The year turns, and we get a chance to set a new course for the year ahead of us.
But right now we Americans are a divided people with some old views that work to sharpen, rather than to bridge, our divisions. As one of the world's oldest democracies, we conducted in 2012 our quadrennial presidential election with the usual intensity and noise, the usual extravagant charges and countercharges, and larger-than-usual truckloads of money being flung around. It seemed to work pretty much as a democratic election should. Earlier this month, the members of our Electoral College formally elected Barack Obama to a second term -- notwithstanding the antics of three electors from Arizona who questioned whether Obama was actually a U.S. citizen.
We have begun inching ourselves out of a prolonged and brutal recession that has seen more than 20 million Americans out of work or unable to find enough work. Our economy grew in 2012 at a higher rate than Great Britain's or Europe's. But this progress, gained with such difficulty, was in danger of being knocked out from under us as Congress closes out the year in a highly partisan wrangle about taxes and spending cuts only tenuously connected with fact or common sense.
It seems pretty clear to most of us that to get our fiscal house in order we need both to raise some revenue, particularly from the wealthy who have been treated so generously over the past decade, and to rein in entitlement programs that are growing at a rate we cannot sustain. But the Republicans in the House of Representatives drag their feet on taxes and the Democrats in the House have been slow to address entitlement reform.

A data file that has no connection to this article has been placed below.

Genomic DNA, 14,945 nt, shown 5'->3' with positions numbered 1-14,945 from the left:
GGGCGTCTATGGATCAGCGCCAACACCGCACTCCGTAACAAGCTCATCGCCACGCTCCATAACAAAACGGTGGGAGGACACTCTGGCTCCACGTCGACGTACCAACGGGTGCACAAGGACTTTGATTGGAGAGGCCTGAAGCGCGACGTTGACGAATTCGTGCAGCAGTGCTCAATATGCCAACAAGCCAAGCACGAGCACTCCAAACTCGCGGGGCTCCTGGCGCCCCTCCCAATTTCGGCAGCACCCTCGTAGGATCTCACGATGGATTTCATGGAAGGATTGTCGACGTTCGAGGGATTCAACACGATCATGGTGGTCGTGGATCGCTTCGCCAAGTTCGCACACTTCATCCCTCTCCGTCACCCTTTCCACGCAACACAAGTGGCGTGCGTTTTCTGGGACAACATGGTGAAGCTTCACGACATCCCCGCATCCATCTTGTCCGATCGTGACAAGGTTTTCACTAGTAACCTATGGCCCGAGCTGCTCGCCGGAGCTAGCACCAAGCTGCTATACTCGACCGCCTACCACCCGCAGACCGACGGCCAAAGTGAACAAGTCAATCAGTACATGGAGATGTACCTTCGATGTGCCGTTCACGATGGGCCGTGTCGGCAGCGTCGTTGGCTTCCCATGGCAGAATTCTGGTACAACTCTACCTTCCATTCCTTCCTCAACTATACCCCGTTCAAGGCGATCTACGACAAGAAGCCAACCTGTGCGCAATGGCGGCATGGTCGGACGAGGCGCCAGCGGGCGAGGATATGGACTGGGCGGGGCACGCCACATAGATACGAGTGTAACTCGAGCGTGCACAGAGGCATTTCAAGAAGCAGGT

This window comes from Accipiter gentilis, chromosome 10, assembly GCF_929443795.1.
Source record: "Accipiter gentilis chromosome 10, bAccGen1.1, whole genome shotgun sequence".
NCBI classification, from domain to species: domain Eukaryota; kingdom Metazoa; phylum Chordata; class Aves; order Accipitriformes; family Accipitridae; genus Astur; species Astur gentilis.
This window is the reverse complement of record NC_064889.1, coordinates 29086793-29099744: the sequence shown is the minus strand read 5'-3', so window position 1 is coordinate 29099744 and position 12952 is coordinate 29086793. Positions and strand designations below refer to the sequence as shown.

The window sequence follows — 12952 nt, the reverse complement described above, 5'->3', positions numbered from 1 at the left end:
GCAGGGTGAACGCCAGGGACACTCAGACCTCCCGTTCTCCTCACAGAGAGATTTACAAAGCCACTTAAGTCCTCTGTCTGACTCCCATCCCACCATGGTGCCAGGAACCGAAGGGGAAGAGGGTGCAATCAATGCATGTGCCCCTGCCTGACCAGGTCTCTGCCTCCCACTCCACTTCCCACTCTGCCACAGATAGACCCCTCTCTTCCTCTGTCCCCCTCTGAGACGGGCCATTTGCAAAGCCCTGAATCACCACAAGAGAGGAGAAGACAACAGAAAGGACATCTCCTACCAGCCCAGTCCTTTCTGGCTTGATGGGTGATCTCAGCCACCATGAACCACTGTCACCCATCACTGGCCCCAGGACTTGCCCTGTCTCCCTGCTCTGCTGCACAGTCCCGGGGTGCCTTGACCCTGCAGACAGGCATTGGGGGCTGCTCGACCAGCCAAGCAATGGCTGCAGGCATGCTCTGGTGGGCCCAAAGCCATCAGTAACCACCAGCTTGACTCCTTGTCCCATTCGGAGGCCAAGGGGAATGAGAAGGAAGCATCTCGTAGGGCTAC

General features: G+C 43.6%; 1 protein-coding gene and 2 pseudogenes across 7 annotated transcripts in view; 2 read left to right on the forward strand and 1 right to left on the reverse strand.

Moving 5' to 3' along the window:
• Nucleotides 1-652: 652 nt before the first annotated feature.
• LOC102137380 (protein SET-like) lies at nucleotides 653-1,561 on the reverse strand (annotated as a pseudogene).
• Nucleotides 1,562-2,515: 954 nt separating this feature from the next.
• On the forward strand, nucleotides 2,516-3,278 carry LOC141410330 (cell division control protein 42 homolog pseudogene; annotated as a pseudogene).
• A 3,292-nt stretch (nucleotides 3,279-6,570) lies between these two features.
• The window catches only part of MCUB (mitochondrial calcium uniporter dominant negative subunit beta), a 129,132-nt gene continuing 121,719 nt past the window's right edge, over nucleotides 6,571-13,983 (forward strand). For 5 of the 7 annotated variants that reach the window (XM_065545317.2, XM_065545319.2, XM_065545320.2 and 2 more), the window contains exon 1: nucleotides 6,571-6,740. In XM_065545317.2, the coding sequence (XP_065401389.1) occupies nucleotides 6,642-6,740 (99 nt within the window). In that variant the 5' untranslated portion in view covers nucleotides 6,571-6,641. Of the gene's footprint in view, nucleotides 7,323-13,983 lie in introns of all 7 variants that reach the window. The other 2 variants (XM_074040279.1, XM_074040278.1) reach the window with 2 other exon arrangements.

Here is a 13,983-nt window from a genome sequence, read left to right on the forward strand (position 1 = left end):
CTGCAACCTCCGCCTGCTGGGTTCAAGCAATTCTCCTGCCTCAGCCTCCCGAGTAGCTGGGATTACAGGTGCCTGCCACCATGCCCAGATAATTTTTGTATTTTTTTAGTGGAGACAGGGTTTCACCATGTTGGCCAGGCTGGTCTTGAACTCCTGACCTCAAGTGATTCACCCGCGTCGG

And in the early months of 2013, the Congress, with modest changes in membership as a result of the fall election, will debate raising the ceiling on the national debt. It is hard to estimate the chaos and economic damage that will result should members of the House who oppose raising the debt ceiling corral a majority to support them.
"We have sunk to the lowest common denominator in order to get a deal -- sheer panic," Republican strategist Ron Bonjean said to The Washington Post, wondering if it would take a stock market crash to get his party to act responsibly to avert the "fiscal cliff." These are pre-election divisions; they are still with us, and this time they may derail us.
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The evening of the Newtown, Conn., school massacre I watched the TV news with two of my grandchildren. They had never encountered that kind of overwhelming, insane violence. The pictures of Sandy Hook school looked very much like their own school.
The president, who was cautious on gun control in his first term, said he was ready to wade into the issue. The mayor of New York pledged to support elected officials who stand up for limits on the availability of handheld weapons of mass destruction. The National Rifle Association announced that the best policy for schools would be to have a person inside the school armed with a gun. In 2013 we will find out if we are capable of acting to prevent more Newtown massacres, or if the divisions that haunt us will paralyze us there, too.
Trends in the presidential election included signs of a shift of power to a new generation that is younger, more diverse, and more tolerant of different opinions and lifestyles than the generation that precedes it. These new demographics may slowly overcome our divisions, and that may be the most positive long-term trend we have going for us. We could use a few positive trends.
Happy New Year.